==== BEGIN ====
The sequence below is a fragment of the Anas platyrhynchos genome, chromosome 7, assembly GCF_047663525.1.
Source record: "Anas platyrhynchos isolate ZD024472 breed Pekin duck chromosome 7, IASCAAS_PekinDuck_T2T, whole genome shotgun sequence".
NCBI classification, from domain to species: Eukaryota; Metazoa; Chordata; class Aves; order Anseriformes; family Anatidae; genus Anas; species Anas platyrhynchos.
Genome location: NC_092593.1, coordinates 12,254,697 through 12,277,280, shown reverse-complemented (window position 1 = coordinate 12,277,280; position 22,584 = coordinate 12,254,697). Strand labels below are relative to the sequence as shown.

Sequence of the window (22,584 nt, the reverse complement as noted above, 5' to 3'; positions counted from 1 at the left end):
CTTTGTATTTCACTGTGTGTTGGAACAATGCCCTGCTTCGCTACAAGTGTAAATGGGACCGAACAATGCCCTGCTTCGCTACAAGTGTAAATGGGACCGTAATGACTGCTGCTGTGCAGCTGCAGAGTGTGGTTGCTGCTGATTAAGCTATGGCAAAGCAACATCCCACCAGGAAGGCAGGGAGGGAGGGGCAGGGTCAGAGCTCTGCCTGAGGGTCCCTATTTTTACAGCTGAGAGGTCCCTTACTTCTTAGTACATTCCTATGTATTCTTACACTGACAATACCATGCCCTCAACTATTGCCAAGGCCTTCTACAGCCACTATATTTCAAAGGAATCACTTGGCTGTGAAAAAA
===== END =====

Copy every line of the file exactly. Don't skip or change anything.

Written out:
The sequence below is a fragment of the Anas platyrhynchos genome, chromosome 7, assembly GCF_047663525.1.
Source record: "Anas platyrhynchos isolate ZD024472 breed Pekin duck chromosome 7, IASCAAS_PekinDuck_T2T, whole genome shotgun sequence".
NCBI classification, from domain to species: Eukaryota; Metazoa; Chordata; class Aves; order Anseriformes; family Anatidae; genus Anas; species Anas platyrhynchos.
Genome location: NC_092593.1, coordinates 12,254,697 through 12,277,280, shown reverse-complemented (window position 1 = coordinate 12,277,280; position 22,584 = coordinate 12,254,697). Strand labels below are relative to the sequence as shown.

Sequence of the window (22,584 nt, the reverse complement as noted above, 5' to 3'; positions counted from 1 at the left end):
CTTTGTATTTCACTGTGTGTTGGAACAATGCCCTGCTTCGCTACAAGTGTAAATGGGACCGAACAATGCCCTGCTTCGCTACAAGTGTAAATGGGACCGTAATGACTGCTGCTGTGCAGCTGCAGAGTGTGGTTGCTGCTGATTAAGCTATGGCAAAGCAACATCCCACCAGGAAGGCAGGGAGGGAGGGGCAGGGTCAGAGCTCTGCCTGAGGGTCCCTATTTTTACAGCTGAGAGGTCCCTTACTTCTTAGTACATTCCTATGTATTCTTACACTGACAATACCATGCCCTCAACTATTGCCAAGGCCTTCTACAGCCACTATATTTCAAAGGAATCACTTGGCTGTGAAAAAA